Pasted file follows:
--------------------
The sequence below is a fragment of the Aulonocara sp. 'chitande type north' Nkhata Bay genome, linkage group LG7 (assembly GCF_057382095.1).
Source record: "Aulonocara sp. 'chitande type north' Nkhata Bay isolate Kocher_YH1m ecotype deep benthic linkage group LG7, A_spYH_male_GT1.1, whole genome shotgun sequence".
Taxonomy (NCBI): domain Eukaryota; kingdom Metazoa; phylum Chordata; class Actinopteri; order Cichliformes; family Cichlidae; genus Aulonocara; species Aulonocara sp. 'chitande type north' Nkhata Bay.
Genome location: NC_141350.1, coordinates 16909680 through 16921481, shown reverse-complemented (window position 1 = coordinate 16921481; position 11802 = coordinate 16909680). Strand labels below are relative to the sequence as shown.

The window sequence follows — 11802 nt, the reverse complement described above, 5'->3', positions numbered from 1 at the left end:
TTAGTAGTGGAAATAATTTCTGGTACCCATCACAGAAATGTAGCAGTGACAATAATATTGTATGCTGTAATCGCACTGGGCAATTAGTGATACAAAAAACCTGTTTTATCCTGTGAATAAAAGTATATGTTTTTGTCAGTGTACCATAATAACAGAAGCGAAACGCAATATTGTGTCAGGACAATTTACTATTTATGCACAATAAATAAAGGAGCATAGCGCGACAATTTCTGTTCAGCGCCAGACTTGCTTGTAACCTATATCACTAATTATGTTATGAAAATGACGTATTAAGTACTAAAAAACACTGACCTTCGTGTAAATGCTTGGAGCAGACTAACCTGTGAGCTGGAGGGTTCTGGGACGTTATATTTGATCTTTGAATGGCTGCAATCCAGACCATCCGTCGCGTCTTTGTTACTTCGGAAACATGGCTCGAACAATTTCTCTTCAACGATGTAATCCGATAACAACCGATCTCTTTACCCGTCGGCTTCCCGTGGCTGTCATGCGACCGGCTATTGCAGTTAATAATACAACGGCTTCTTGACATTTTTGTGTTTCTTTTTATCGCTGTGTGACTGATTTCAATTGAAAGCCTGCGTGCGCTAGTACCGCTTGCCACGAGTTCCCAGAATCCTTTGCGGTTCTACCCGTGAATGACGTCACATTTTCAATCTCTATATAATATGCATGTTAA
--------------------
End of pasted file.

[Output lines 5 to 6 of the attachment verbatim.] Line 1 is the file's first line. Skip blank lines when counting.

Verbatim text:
The window sequence follows — 11802 nt, the reverse complement described above, 5'->3', positions numbered from 1 at the left end:
TTAGTAGTGGAAATAATTTCTGGTACCCATCACAGAAATGTAGCAGTGACAATAATATTGTATGCTGTAATCGCACTGGGCAATTAGTGATACAAAAAACCTGTTTTATCCTGTGAATAAAAGTATATGTTTTTGTCAGTGTACCATAATAACAGAAGCGAAACGCAATATTGTGTCAGGACAATTTACTATTTATGCACAATAAATAAAGGAGCATAGCGCGACAATTTCTGTTCAGCGCCAGACTTGCTTGTAACCTATATCACTAATTATGTTATGAAAATGACGTATTAAGTACTAAAAAACACTGACCTTCGTGTAAATGCTTGGAGCAGACTAACCTGTGAGCTGGAGGGTTCTGGGACGTTATATTTGATCTTTGAATGGCTGCAATCCAGACCATCCGTCGCGTCTTTGTTACTTCGGAAACATGGCTCGAACAATTTCTCTTCAACGATGTAATCCGATAACAACCGATCTCTTTACCCGTCGGCTTCCCGTGGCTGTCATGCGACCGGCTATTGCAGTTAATAATACAACGGCTTCTTGACATTTTTGTGTTTCTTTTTATCGCTGTGTGACTGATTTCAATTGAAAGCCTGCGTGCGCTAGTACCGCTTGCCACGAGTTCCCAGAATCCTTTGCGGTTCTACCCGTGAATGACGTCACATTTTCAATCTCTATATAATATGCATGTTAA